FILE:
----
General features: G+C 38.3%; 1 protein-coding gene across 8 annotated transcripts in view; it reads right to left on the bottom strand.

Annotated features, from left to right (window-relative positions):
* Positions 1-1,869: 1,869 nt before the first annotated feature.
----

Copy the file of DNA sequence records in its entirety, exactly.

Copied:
General features: G+C 38.3%; 1 protein-coding gene across 8 annotated transcripts in view; it reads right to left on the bottom strand.

Annotated features, from left to right (window-relative positions):
* Positions 1-1,869: 1,869 nt before the first annotated feature.